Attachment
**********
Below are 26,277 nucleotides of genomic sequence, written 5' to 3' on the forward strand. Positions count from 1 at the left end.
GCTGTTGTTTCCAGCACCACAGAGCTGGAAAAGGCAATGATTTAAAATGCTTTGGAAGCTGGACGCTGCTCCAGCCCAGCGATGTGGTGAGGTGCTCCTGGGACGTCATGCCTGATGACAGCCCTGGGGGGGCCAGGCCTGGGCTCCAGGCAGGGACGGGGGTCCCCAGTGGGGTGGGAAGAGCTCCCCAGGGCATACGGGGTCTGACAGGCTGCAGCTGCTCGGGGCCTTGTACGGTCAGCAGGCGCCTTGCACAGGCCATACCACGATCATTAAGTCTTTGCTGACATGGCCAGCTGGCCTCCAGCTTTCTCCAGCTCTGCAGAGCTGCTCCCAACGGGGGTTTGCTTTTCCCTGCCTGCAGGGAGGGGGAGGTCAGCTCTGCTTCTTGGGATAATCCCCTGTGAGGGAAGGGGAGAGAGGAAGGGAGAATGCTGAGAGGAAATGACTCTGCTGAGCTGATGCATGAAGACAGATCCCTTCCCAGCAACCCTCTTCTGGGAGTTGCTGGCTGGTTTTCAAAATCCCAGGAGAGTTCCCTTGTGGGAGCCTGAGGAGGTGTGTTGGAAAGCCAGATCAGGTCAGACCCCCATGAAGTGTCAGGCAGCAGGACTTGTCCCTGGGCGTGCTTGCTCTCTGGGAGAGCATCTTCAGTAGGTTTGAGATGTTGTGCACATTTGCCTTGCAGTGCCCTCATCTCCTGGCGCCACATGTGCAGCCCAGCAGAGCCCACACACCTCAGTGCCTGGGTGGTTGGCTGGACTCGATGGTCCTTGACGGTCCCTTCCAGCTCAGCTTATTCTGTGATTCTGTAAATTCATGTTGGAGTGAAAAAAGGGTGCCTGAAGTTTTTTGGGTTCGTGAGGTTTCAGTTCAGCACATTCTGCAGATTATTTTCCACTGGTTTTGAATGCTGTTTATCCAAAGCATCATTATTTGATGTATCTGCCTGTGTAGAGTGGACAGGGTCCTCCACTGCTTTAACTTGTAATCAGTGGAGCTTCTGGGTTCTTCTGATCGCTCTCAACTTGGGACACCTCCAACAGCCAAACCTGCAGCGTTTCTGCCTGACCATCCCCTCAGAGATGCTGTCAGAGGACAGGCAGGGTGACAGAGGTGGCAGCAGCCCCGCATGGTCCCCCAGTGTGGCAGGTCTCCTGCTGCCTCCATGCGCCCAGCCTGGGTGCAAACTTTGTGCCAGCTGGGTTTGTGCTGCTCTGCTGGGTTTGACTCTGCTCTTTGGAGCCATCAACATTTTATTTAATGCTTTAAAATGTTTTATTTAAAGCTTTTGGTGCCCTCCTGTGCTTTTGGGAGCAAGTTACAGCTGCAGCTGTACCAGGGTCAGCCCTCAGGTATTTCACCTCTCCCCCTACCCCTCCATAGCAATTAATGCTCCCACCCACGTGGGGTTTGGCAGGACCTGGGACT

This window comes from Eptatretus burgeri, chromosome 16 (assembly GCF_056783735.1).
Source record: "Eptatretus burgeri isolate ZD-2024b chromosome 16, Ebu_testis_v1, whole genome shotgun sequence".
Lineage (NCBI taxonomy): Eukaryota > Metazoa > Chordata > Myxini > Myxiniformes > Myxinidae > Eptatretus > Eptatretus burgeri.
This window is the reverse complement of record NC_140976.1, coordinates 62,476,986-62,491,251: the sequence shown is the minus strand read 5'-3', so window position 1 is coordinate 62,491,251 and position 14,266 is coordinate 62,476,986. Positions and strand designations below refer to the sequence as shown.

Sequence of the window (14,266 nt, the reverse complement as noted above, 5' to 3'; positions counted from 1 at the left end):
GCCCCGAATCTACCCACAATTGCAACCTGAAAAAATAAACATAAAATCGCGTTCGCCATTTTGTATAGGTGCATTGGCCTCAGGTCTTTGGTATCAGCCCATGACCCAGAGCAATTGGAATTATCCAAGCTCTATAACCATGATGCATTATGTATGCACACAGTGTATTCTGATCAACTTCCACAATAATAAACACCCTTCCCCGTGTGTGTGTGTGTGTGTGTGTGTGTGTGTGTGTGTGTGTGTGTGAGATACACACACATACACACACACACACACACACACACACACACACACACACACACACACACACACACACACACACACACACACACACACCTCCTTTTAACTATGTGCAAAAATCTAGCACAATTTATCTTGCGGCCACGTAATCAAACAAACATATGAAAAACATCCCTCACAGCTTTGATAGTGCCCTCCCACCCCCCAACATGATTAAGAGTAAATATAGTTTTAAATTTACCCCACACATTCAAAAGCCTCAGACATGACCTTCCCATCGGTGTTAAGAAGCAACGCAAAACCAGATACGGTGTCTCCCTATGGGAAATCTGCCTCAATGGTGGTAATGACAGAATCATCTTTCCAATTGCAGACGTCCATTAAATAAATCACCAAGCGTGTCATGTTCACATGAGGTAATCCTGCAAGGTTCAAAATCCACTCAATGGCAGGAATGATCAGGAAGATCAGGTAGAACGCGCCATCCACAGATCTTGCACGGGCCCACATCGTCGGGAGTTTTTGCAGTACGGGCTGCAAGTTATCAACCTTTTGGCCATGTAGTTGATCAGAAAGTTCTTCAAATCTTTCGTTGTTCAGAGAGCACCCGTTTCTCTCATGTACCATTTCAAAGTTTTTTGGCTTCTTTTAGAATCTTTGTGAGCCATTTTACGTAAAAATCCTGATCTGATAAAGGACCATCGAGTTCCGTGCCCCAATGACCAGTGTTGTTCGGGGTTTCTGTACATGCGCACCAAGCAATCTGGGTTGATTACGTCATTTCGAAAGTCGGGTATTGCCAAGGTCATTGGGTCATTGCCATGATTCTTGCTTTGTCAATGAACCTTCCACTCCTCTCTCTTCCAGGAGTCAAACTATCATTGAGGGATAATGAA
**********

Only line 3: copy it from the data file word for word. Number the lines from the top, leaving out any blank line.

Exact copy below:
This window comes from Eptatretus burgeri, chromosome 16 (assembly GCF_056783735.1).